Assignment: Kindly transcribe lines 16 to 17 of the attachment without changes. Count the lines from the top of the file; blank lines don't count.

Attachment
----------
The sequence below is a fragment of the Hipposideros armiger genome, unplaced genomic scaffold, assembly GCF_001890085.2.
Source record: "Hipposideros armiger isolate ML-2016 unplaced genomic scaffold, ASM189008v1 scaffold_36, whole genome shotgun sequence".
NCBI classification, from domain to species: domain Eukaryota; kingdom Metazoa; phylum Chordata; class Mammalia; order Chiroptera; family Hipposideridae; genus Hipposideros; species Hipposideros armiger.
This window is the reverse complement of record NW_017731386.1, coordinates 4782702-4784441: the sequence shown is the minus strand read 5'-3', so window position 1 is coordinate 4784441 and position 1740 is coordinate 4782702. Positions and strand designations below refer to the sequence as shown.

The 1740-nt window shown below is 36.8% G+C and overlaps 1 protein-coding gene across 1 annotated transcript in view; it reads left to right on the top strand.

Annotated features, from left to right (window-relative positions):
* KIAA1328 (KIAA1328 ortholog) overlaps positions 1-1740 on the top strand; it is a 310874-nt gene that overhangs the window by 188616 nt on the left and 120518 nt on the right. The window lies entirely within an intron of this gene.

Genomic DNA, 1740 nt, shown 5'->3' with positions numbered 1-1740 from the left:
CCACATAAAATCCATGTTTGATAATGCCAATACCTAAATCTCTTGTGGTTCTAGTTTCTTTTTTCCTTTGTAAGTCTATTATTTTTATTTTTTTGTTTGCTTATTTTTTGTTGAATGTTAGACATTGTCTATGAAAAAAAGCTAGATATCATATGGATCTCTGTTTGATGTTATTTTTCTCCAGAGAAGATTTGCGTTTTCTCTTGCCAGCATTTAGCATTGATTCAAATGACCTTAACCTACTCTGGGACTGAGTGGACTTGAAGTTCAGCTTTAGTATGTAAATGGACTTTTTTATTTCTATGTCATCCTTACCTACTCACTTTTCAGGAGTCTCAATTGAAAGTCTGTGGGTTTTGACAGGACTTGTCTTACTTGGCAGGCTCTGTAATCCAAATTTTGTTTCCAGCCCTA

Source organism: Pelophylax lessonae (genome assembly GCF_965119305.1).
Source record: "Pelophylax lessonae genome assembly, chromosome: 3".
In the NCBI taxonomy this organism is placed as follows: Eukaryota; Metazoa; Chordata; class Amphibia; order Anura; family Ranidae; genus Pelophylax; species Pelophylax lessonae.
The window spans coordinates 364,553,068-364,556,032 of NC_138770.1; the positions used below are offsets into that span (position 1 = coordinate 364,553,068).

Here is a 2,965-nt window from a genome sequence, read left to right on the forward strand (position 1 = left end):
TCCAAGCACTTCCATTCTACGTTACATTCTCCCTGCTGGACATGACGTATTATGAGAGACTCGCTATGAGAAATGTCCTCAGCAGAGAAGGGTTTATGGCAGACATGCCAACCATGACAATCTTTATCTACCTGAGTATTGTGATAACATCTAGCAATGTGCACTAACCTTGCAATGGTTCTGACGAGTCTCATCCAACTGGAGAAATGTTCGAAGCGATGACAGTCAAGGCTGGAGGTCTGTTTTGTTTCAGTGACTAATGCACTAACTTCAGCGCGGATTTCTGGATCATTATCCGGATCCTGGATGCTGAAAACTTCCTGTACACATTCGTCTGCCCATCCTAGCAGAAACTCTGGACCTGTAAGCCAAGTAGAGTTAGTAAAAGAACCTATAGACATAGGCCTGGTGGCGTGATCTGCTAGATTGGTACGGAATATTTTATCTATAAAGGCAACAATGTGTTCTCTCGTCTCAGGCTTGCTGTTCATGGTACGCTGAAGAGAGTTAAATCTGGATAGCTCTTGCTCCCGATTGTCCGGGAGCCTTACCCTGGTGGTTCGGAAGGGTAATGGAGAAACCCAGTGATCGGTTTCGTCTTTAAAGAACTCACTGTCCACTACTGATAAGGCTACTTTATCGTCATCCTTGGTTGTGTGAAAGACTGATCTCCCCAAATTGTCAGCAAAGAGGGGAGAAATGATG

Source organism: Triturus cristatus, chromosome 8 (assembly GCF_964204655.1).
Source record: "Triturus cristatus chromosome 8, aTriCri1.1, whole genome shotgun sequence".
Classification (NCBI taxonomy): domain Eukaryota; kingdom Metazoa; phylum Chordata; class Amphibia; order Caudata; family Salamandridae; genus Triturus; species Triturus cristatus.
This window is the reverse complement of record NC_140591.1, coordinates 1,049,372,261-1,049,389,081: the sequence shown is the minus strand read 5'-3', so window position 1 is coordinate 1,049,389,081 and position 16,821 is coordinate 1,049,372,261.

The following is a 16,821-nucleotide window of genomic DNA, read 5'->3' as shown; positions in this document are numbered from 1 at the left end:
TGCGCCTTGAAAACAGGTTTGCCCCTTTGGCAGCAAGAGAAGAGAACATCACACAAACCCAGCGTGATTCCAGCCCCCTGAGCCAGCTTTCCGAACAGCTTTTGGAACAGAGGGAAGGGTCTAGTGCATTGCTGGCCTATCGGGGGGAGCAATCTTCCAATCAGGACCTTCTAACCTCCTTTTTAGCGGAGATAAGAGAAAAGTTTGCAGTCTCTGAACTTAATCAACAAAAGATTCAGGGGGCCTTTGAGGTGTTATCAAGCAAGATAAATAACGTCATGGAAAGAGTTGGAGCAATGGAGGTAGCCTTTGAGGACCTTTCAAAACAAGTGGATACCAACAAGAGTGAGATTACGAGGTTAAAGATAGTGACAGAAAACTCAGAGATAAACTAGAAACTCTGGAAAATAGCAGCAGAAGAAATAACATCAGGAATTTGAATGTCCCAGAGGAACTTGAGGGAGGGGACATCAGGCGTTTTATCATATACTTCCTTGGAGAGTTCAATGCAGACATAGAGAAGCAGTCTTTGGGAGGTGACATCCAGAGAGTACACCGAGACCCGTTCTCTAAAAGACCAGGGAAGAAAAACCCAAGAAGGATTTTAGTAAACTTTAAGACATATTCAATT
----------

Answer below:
Source organism: Triturus cristatus, chromosome 8 (assembly GCF_964204655.1).
Source record: "Triturus cristatus chromosome 8, aTriCri1.1, whole genome shotgun sequence".